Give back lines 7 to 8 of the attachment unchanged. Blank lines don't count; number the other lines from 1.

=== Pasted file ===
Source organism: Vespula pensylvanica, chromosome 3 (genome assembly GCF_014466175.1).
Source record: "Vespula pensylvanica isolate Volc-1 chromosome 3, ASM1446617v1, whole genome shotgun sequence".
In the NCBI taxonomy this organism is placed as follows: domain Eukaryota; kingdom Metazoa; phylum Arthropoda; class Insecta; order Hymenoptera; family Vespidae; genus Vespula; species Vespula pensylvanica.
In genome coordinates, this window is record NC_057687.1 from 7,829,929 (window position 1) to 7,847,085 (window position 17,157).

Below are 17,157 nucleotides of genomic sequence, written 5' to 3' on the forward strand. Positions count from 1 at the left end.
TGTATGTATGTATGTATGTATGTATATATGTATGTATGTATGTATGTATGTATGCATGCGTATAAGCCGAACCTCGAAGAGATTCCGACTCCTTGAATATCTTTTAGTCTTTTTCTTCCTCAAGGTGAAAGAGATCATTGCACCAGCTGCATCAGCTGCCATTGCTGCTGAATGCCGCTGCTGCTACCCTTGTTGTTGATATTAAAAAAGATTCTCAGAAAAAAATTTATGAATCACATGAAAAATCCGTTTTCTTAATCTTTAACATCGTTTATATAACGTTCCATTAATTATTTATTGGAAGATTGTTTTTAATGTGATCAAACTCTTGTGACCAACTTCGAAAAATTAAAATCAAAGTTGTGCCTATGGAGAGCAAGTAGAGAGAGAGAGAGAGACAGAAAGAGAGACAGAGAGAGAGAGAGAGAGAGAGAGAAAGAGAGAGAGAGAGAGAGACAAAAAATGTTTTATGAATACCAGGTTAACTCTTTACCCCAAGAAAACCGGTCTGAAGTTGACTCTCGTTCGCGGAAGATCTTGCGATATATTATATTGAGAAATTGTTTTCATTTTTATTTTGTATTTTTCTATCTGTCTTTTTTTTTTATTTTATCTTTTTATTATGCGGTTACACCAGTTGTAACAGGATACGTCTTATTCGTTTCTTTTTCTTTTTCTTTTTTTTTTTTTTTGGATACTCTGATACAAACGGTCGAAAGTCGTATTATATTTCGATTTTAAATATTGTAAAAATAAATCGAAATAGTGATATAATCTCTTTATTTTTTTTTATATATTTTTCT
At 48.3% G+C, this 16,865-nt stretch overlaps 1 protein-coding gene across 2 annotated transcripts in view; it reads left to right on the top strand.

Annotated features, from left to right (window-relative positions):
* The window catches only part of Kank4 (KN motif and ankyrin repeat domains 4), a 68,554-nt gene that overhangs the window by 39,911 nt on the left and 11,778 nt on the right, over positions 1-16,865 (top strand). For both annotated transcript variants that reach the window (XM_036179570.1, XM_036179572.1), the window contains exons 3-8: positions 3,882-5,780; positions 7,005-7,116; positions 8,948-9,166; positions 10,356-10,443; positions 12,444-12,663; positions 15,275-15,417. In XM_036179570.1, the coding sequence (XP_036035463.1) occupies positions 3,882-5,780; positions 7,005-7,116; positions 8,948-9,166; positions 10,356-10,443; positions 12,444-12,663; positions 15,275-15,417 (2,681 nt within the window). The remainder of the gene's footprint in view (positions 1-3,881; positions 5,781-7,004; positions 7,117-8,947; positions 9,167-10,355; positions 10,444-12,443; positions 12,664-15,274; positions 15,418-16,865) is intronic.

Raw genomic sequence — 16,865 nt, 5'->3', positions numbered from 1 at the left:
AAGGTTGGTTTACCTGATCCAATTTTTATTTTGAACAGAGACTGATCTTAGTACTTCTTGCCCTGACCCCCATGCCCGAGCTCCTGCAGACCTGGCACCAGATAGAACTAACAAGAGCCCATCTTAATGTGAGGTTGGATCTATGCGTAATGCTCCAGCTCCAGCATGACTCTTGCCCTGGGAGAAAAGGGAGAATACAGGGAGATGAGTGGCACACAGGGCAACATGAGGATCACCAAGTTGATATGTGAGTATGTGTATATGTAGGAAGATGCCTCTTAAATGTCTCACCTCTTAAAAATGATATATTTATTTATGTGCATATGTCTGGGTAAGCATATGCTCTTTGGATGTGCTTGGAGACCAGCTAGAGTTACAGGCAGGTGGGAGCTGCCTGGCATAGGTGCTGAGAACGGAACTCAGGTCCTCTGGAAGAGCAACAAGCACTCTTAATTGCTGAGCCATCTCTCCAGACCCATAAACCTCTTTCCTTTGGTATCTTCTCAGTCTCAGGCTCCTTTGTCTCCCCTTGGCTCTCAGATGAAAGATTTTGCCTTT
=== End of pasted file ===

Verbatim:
At 48.3% G+C, this 16,865-nt stretch overlaps 1 protein-coding gene across 2 annotated transcripts in view; it reads left to right on the top strand.

Annotated features, from left to right (window-relative positions):